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Rent’s Due: And It’s Higher Than Ever

POOR PEOPLE PROBLEMS … With homeownership in the United States continuing to hover at all-time lows, it should come as no surprise that millions of Americans who would otherwise be realizing the “American Dream” are instead having to pay increasingly exorbitant rents. Because they simply can’t afford a downpayment on…

POOR PEOPLE PROBLEMS …

With homeownership in the United States continuing to hover at all-time lows, it should come as no surprise that millions of Americans who would otherwise be realizing the “American Dream” are instead having to pay increasingly exorbitant rents.

Because they simply can’t afford a downpayment on a home …

Homeownership was 63.7 percent during the second quarter of 2017, according to data released by the U.S. Census Bureau.  That’s up a modest 0.1 percent from last month – and up 0.8 percent from the all-time low recorded during the second quarter of last year.

Good news?  Not really …

Like labor participation, this metric remains mired at historic lows – although there was a modest uptick in homeownership among Americans aged thirty-five years and younger.  This group saw its rate climb by 1 percent during the second quarter of this year – rising from 34.3 percent to 35.3 percent.  Of course back in 2004 young American homeownership stood at 43.6 percent so … let’s not get carried away.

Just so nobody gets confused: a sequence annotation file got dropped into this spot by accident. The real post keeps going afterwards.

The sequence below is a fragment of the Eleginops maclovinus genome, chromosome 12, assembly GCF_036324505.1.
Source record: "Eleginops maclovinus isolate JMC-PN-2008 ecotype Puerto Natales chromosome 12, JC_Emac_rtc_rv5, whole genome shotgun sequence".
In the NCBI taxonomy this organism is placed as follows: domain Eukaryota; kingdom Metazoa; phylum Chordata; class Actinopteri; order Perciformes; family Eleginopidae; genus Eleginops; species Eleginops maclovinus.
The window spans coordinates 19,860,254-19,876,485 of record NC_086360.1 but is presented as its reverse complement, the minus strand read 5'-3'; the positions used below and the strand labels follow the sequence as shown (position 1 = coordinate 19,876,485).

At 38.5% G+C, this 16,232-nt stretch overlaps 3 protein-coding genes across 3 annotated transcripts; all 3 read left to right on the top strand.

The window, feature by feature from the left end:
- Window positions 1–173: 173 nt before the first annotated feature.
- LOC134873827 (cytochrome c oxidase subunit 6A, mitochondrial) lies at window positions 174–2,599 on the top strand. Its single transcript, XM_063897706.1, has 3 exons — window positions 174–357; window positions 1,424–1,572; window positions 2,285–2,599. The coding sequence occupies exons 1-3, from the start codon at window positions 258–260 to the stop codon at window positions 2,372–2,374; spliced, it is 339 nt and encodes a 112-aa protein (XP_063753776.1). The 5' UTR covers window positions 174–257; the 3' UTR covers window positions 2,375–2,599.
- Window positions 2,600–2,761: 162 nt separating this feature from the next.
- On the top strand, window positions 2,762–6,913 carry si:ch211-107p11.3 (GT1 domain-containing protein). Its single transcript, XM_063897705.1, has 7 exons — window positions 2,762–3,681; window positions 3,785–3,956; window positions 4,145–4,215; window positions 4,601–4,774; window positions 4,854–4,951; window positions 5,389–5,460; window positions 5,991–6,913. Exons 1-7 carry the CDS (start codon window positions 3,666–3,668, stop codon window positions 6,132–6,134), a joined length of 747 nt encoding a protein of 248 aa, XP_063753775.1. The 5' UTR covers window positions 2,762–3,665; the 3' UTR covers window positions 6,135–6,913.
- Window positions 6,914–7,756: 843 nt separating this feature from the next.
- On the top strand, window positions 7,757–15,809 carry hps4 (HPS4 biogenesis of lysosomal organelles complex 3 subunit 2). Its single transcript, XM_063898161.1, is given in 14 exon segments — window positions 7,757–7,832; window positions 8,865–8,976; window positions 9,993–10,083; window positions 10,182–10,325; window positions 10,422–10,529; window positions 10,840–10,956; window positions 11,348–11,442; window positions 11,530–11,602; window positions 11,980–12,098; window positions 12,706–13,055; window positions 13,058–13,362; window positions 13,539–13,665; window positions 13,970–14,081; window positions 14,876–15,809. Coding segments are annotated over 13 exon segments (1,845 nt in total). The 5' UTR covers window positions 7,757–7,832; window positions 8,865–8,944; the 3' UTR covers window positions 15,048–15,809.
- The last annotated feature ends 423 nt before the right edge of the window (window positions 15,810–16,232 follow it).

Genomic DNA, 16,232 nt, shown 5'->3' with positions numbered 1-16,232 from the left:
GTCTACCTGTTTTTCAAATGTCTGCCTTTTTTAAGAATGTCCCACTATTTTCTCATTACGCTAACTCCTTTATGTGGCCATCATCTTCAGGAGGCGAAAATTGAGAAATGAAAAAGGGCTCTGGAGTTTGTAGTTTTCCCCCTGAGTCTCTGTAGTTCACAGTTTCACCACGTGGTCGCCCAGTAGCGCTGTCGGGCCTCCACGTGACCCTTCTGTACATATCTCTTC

Not surprisingly, the dearth of qualified homebuyers continues to send rental rates skyrocketing (one of the crueler twists of our government-manipulated market).  The median asking rent soared to $910 – a 7.4 percent year-over-year increase.

In California, rents in large cities are off the charts – $3,450 per month for a one-bedroom apartment in San Francisco, $2,390 per month in San Jose and $2,100 per month in Los Angeles.  In New York, median rent for a one-bedroom apartment is $2,950 per month, while in Washington, D.C. it is $2,210 per month.

Scary stuff …

In our home state of South Carolina, median gross rent is just under $800 – although that figure would likely be much lower if the Palmetto State didn’t impose an elevated property tax rate on non-owner occupied homes.  Owner-occupied homes in South Carolina (i.e. people’s primary residences) are taxed at a four percent rate, while non-owner occupied homes (i.e. rental properties) are taxed at a six percent rate.

We believe eliminating this discrepancy would be helpful.  At the very least, homeowners who can prove they passed savings onto their renters should be allowed to claim some sort of credit against the higher tax rate.

Surely that would work, right?

After all, tangibly reducing housing costs seems to us a far more judicious use of revenue than sending it to a government which continues to produce abysmal outcomes – economicallyfiscallyeducationally and with regards to infrastructurepublic safety and other core functions of government.

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